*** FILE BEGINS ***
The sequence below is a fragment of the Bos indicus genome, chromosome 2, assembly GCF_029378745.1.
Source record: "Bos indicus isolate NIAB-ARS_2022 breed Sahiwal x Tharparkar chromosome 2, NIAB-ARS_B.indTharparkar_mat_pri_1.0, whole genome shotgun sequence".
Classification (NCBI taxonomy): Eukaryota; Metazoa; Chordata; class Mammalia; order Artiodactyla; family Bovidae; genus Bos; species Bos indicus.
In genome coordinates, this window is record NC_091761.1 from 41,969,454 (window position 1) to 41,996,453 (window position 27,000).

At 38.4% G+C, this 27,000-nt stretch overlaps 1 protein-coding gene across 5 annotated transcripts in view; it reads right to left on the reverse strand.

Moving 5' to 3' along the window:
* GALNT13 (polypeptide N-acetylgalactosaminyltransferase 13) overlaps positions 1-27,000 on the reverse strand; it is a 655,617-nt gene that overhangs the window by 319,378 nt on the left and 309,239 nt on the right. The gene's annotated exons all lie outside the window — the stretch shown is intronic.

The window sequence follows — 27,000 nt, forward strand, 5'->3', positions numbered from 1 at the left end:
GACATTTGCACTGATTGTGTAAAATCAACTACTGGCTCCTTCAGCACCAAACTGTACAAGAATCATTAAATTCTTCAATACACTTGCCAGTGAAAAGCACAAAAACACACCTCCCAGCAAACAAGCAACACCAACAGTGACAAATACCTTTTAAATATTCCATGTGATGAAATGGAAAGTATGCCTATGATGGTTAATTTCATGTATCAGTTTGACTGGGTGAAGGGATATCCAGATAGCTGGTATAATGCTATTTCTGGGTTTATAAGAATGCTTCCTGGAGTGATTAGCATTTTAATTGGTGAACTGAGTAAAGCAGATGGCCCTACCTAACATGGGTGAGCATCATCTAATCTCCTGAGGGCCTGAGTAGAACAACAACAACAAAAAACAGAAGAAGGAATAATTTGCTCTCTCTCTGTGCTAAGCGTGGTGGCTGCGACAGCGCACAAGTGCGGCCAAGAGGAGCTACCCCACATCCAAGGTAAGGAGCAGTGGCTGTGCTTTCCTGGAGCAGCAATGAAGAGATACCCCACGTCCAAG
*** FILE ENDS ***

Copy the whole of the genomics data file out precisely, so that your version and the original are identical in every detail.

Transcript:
The sequence below is a fragment of the Bos indicus genome, chromosome 2, assembly GCF_029378745.1.
Source record: "Bos indicus isolate NIAB-ARS_2022 breed Sahiwal x Tharparkar chromosome 2, NIAB-ARS_B.indTharparkar_mat_pri_1.0, whole genome shotgun sequence".
Classification (NCBI taxonomy): Eukaryota; Metazoa; Chordata; class Mammalia; order Artiodactyla; family Bovidae; genus Bos; species Bos indicus.
In genome coordinates, this window is record NC_091761.1 from 41,969,454 (window position 1) to 41,996,453 (window position 27,000).

At 38.4% G+C, this 27,000-nt stretch overlaps 1 protein-coding gene across 5 annotated transcripts in view; it reads right to left on the reverse strand.

Moving 5' to 3' along the window:
* GALNT13 (polypeptide N-acetylgalactosaminyltransferase 13) overlaps positions 1-27,000 on the reverse strand; it is a 655,617-nt gene that overhangs the window by 319,378 nt on the left and 309,239 nt on the right. The gene's annotated exons all lie outside the window — the stretch shown is intronic.

The window sequence follows — 27,000 nt, forward strand, 5'->3', positions numbered from 1 at the left end:
GACATTTGCACTGATTGTGTAAAATCAACTACTGGCTCCTTCAGCACCAAACTGTACAAGAATCATTAAATTCTTCAATACACTTGCCAGTGAAAAGCACAAAAACACACCTCCCAGCAAACAAGCAACACCAACAGTGACAAATACCTTTTAAATATTCCATGTGATGAAATGGAAAGTATGCCTATGATGGTTAATTTCATGTATCAGTTTGACTGGGTGAAGGGATATCCAGATAGCTGGTATAATGCTATTTCTGGGTTTATAAGAATGCTTCCTGGAGTGATTAGCATTTTAATTGGTGAACTGAGTAAAGCAGATGGCCCTACCTAACATGGGTGAGCATCATCTAATCTCCTGAGGGCCTGAGTAGAACAACAACAACAAAAAACAGAAGAAGGAATAATTTGCTCTCTCTCTGTGCTAAGCGTGGTGGCTGCGACAGCGCACAAGTGCGGCCAAGAGGAGCTACCCCACATCCAAGGTAAGGAGCAGTGGCTGTGCTTTCCTGGAGCAGCAATGAAGAGATACCCCACGTCCAAG